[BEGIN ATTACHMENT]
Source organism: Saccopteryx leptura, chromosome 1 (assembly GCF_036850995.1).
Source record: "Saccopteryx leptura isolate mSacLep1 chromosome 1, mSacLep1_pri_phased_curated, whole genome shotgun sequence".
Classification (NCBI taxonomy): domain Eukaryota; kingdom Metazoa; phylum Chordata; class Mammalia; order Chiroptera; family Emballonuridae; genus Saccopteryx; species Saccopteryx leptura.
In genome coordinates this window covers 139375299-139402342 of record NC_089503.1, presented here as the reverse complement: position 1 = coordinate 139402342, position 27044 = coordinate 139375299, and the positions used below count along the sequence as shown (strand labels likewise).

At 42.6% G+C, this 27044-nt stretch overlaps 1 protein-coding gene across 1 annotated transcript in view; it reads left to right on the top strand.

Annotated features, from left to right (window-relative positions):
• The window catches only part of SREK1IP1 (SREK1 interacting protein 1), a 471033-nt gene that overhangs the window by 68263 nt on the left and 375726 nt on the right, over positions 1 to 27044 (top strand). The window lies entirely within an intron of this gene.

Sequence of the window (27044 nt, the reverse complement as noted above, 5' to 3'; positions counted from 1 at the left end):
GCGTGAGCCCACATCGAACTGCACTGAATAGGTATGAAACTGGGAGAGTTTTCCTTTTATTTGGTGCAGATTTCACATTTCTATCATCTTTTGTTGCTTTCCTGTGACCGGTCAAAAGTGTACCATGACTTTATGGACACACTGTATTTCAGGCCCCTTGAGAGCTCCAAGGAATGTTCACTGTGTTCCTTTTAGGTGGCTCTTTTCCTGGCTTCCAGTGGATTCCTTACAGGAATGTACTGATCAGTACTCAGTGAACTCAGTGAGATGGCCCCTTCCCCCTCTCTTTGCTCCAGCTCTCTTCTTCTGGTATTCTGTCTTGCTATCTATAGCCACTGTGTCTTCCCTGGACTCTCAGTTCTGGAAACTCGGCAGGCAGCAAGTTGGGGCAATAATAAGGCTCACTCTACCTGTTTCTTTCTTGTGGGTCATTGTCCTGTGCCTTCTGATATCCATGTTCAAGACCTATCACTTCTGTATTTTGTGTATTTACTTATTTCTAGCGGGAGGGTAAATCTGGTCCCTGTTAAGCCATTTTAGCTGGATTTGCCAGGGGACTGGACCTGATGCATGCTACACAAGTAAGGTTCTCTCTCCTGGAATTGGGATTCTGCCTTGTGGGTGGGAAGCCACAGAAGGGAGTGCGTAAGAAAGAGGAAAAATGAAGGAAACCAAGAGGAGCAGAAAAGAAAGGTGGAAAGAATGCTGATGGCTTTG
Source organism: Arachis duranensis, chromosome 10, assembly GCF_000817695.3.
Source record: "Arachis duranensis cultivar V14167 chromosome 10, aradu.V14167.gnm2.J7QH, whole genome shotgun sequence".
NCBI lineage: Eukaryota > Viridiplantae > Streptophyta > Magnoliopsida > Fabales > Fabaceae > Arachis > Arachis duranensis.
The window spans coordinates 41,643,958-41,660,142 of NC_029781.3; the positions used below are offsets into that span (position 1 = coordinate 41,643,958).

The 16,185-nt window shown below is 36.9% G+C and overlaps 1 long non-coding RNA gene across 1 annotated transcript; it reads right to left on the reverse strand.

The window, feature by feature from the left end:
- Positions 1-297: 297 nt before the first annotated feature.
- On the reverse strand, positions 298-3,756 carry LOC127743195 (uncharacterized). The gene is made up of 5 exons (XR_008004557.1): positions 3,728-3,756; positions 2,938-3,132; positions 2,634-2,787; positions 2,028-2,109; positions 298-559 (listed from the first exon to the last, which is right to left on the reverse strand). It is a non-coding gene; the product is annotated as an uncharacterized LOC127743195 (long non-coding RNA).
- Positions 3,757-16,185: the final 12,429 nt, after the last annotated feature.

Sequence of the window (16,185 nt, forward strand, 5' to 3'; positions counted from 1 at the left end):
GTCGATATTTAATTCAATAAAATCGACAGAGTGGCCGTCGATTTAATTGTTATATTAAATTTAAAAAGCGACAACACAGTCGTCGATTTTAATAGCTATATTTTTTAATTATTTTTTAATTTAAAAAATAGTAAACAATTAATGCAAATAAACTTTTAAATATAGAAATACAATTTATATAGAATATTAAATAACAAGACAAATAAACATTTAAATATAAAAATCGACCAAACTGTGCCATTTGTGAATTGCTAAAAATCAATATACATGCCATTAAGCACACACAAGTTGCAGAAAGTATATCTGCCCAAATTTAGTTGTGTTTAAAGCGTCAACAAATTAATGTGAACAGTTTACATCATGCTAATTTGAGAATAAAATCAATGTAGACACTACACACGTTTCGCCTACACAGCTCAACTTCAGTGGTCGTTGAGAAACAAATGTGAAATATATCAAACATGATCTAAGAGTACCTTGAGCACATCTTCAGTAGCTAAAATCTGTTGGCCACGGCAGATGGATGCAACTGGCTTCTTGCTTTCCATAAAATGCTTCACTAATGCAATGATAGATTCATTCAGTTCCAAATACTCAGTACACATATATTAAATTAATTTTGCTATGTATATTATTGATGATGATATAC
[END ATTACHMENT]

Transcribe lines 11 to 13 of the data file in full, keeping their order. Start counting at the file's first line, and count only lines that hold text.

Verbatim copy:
Source record: "Arachis duranensis cultivar V14167 chromosome 10, aradu.V14167.gnm2.J7QH, whole genome shotgun sequence".
NCBI lineage: Eukaryota > Viridiplantae > Streptophyta > Magnoliopsida > Fabales > Fabaceae > Arachis > Arachis duranensis.
The window spans coordinates 41,643,958-41,660,142 of NC_029781.3; the positions used below are offsets into that span (position 1 = coordinate 41,643,958).